The less misguided part of my youth was spent in West Africa where I lived in a small village for almost 3 years. Everyone carried a machete every time they left the village to go into the bush. The machetes were made by the local black smith from the leaf springs of junk vehicles.
Machetes were made in two main styles; one for cutting grass and thin brush and the other for cutting heavy brush and for chopping wood. These machetes were used for more than just heavy work, they were also used for everything from peeling fruit, butchering animals, cleaning fish to personal protection.
The machete style used for cutting grass and thin brush had long narrow curved blades shaped somewhat like a katana sword or like a a thinner version of a typical Panga style machete. The wood cutting machete had a much heavier blade that could also look like a heavier version of a Panga machete.
I also saw heavy machetes with a very forward bending hook towards the end like a bill hook machete, similar to a kukri style. The wood cutting blades were weighted toward the tip much like an ax. Because the blades were weighted towards the end, the momentum of the swing would carry the blade deep into the wood. Both the light and heavy machetes types had blades that were 18-24 inches long.
I still remember being amazed the first time I saw the both types of machetes being used. The Africans could chop down trees as thick as my 21 year old thigh with 2 or 3 chops and could mow the grass with a machete as fast and almost as even as with a power lawn mower.
To mow the grass, they leaned on a stick so they could lean over and swing level with the ground. The stick also acted as a safety device to stop the blade before it hit their leg in case the blade carried too far. I could never “mow” the grass around the house, chop through the bush or cut down trees as well as my African friends, but I learned how to use and to appreciate a machete knife.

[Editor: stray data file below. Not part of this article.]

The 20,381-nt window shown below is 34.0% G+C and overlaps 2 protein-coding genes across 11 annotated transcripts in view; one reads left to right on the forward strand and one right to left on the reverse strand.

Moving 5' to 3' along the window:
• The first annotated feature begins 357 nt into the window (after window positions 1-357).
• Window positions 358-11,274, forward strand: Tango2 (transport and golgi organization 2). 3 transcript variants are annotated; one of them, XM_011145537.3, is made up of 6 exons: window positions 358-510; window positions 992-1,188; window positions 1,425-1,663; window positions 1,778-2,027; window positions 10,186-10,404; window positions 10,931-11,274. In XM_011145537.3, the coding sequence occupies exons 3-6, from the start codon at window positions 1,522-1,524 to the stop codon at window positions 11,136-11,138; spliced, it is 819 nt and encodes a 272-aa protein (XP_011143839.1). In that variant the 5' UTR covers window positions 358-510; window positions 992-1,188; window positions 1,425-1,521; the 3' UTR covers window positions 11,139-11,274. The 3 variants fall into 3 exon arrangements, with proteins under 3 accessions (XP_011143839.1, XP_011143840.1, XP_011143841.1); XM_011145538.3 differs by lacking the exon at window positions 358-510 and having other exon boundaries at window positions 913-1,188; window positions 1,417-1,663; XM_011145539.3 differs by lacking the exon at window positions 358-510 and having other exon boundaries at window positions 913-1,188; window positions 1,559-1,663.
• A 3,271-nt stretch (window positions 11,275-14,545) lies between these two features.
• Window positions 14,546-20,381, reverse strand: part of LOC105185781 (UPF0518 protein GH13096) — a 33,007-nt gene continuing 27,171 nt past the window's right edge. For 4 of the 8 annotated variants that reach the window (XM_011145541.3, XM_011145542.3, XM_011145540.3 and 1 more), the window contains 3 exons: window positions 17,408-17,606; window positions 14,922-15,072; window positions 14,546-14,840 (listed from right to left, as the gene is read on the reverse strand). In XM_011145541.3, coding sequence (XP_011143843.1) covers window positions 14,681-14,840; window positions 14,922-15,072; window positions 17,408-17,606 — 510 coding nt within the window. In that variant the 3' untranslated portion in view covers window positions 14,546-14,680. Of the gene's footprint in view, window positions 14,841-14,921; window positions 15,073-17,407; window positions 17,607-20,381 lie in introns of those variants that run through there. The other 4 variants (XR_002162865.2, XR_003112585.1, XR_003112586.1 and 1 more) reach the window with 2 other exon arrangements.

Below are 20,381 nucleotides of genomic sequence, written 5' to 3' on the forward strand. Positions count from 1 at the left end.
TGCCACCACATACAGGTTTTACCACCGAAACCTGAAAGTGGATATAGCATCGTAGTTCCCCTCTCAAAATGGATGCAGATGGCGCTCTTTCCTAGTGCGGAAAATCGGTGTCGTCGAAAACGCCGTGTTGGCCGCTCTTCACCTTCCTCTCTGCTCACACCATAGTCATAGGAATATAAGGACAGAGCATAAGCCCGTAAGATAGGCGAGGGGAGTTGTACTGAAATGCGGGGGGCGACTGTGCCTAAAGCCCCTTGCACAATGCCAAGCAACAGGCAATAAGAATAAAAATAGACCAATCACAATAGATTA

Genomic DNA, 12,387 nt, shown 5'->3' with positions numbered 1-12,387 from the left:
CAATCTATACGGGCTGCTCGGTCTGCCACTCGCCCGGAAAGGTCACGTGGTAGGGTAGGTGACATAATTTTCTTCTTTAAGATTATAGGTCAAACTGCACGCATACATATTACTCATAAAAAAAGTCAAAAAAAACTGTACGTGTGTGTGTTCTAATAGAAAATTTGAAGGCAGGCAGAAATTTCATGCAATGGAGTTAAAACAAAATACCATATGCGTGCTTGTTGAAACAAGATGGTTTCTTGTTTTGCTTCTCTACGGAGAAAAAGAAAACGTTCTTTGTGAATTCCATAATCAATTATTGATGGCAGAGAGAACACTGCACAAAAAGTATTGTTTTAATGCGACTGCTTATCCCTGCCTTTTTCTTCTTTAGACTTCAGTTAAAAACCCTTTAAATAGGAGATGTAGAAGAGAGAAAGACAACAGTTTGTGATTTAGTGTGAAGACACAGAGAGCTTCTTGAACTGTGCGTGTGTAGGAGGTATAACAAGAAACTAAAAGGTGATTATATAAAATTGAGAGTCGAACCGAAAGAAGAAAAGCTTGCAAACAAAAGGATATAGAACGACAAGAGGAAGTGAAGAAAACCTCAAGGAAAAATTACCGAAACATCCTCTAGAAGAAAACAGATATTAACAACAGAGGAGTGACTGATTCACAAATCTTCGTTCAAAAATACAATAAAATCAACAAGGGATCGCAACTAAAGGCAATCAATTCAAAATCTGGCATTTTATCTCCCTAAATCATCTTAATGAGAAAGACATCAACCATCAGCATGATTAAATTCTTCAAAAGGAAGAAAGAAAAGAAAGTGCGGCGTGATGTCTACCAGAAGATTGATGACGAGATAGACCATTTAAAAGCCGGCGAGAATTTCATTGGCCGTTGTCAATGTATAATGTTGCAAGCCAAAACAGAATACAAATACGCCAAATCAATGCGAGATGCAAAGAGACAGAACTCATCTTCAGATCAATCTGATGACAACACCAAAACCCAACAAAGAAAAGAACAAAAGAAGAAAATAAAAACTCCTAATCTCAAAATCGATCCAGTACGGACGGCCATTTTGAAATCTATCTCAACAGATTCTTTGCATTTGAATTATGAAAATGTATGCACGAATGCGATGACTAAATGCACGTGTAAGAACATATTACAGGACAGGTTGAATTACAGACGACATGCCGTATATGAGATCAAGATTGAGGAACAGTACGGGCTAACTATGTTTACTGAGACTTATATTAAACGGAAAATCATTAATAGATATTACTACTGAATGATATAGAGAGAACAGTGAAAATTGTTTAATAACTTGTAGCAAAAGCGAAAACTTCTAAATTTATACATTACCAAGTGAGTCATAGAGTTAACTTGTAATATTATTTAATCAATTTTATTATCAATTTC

A Machete Saved My Life
I have never been in a situation where I actually had to depended on a knife for survival, but a machete may have saved my life on several occasions. It may not be politically correct to kill exotic reptiles and I want to go on the record saying that I have never killed a venomous snake unless it posed an immediate danger to me or someone else. But I’ll promise you this…
When a cobra stands up and fans it’s hood two feet away from your bare feet and legs, you will not stand there and ponder which amazing species of Naja you just encountered; “I wonder if this a black color morph of a Forest Cobra or is it a Black-necked Spitting Cobra?”
You will swing the machete first and think about species diversity and Elapid taxonomy later. We have that innate “vision-shifting” shock when seeing certain venomous snakes for a reason.
Cobras and other poisonous snakes like black and green mambas, Gabon vipers and others were very common and I had an impressive snake skin collection from close encounters, including several cobras, a 9 foot green mamba and a Gabon viper skin. During my time there, I killed three cobras inside my house and several more cobras and the green mamba in the yard.